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From: Sam Vilain (sam_at_vilain.net)
Date: Mon 11 Aug 2003 - 16:47:31 BST

    Opinion Poll!

    let's assume each file and directory carry a tag which
    says "this is a file of context N", where N is the context
    number of a virtual server.

An idea I just had is to treat it like an extension to the user ID -
eg, if you are using 16 bit user IDs then the context + the uid is the
`system userid' of 32 bits, but with special behaviour (such as
setting a default, meaning `any context', etc) when the context part
is 0 or 1. That way, files are uniquely identifiable between

btw, where would you put those extra bits for each inode, is there
room in the ext2/reiser/etc reserved structures? Of course you could
use the top half of the nice shiny 32-bit UIDs in Linux 2.6 :-)

This would mean adding syntax to `chown' and/or `chgrp' to specify a
context name as well as a username (eg, chown root_at_vs1:other_at_vs1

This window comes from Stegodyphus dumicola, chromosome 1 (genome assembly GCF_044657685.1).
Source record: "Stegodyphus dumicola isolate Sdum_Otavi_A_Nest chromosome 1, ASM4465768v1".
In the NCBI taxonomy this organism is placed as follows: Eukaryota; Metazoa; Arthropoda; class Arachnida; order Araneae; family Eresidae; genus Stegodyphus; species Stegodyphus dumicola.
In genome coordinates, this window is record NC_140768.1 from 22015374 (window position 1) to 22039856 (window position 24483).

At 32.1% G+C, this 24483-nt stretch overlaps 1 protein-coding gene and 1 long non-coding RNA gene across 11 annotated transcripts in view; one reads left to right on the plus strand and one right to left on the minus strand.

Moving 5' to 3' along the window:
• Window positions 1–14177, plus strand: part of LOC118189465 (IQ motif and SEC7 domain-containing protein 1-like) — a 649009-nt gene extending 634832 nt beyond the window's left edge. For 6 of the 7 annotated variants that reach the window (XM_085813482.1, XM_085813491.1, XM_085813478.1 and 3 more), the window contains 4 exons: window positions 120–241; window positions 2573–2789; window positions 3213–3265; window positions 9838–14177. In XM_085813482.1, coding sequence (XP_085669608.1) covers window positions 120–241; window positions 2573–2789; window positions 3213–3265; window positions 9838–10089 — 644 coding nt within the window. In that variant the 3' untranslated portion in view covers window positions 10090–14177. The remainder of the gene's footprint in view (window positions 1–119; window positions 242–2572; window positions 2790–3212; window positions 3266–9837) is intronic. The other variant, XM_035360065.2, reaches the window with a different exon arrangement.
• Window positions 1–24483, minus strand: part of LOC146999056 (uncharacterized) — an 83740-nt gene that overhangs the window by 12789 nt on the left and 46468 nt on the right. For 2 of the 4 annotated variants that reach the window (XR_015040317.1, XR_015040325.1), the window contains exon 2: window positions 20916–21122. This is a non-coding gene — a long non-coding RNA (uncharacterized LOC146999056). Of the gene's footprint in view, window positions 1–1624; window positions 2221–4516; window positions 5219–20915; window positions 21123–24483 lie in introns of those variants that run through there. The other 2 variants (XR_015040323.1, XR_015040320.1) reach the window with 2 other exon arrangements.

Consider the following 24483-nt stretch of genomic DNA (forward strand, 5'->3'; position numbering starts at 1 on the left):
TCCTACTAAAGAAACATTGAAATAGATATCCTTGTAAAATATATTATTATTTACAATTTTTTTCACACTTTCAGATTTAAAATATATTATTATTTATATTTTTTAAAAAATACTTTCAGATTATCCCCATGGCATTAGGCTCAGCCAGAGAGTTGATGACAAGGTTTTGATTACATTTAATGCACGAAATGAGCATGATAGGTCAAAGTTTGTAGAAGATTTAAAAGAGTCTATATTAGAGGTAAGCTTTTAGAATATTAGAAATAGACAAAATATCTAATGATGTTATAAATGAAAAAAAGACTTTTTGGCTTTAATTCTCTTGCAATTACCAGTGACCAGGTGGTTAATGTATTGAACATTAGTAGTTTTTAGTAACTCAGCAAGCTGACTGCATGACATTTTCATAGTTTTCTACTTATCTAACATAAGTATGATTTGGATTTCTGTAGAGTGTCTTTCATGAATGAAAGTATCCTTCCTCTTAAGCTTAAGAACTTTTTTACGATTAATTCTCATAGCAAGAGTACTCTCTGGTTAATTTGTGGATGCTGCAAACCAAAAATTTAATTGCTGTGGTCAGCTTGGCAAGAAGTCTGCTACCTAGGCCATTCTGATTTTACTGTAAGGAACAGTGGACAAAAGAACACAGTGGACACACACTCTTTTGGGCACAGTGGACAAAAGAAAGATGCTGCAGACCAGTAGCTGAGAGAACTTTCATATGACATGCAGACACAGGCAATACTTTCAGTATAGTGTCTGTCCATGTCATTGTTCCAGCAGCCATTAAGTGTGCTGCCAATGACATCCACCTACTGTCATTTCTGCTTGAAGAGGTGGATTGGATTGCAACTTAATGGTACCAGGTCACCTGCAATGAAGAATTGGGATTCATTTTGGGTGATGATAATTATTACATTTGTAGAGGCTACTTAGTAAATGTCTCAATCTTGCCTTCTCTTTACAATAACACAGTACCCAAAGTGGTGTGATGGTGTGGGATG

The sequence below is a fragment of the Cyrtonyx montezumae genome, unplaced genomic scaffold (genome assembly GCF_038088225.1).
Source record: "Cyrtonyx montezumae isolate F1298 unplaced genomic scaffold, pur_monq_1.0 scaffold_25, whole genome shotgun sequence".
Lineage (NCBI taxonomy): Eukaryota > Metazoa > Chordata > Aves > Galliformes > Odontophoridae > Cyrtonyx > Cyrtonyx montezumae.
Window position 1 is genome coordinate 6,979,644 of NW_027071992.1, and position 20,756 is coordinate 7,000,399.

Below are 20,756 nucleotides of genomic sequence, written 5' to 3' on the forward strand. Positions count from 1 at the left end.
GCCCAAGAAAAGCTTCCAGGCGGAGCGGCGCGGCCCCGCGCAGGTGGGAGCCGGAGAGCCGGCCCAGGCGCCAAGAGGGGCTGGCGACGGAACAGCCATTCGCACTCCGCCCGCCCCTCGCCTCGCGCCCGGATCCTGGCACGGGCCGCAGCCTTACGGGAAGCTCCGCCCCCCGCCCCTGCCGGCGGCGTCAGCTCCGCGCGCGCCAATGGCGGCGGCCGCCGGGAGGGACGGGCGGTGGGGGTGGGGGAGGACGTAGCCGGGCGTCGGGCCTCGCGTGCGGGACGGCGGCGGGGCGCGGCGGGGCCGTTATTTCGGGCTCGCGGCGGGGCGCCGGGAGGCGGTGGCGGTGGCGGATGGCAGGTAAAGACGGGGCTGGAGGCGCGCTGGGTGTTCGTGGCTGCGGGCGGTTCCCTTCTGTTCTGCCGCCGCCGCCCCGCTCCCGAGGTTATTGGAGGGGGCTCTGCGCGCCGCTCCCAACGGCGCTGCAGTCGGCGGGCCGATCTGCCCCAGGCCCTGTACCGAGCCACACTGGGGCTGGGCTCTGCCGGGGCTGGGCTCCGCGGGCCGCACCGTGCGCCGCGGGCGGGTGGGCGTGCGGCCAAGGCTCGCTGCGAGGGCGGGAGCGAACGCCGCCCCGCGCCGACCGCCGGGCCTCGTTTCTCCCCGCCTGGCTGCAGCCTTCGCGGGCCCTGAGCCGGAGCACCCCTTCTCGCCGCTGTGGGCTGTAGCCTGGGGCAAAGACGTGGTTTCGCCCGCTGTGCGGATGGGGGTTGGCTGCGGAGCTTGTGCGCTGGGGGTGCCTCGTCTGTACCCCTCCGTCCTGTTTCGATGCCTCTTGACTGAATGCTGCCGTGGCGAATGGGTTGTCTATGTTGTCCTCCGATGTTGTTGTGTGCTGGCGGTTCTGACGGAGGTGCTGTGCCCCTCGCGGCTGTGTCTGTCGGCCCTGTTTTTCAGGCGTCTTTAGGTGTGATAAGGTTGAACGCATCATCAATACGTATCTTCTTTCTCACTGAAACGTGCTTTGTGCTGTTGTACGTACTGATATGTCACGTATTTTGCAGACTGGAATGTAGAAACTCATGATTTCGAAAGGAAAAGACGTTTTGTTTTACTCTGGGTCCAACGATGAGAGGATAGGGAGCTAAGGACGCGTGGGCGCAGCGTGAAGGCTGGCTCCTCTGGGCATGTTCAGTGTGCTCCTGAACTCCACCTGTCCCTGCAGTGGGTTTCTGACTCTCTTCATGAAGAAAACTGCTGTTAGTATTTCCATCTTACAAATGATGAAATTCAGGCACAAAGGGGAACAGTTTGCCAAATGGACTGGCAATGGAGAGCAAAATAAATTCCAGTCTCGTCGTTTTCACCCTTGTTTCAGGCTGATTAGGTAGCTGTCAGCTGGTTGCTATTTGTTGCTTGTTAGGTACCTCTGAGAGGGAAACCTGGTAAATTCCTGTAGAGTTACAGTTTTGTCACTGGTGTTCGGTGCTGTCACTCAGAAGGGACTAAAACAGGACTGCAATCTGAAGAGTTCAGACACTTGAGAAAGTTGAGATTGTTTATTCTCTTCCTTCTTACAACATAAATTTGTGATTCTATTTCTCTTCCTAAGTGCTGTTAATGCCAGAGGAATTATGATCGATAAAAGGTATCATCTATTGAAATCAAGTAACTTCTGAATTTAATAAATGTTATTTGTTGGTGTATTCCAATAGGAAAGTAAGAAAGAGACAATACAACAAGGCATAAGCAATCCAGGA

It could also be a different command, chctx, as suggested elsewhere.
But personally, it looks like ownership to me.

     2) if a program of context N encounters a file of
        context M, where N != M ...

        a) on modify change the file to the new context?
        b) do not allow access to files from other contexts
           except context zero/one?
        c) allow modification while keeping the file
           in its 'original' context?

     3) consider a program creating a (hard)link to a file
        in another context (including zero/one), should ...

        a) the file change to the 'new' context?
        b) the file keep the old context?
        c) this operation be disallowed?

     4) consider a program removing a link to a file with
        more than one links, should the remaining links ...

        a) be still 'owned' by the removing context?
        b) be changed to context zero/one?

The behaviour should be exactly as if it were owned by a different

Sam Vilain, sam_at_vilain.net

C++, where only your friends can access your private parts.

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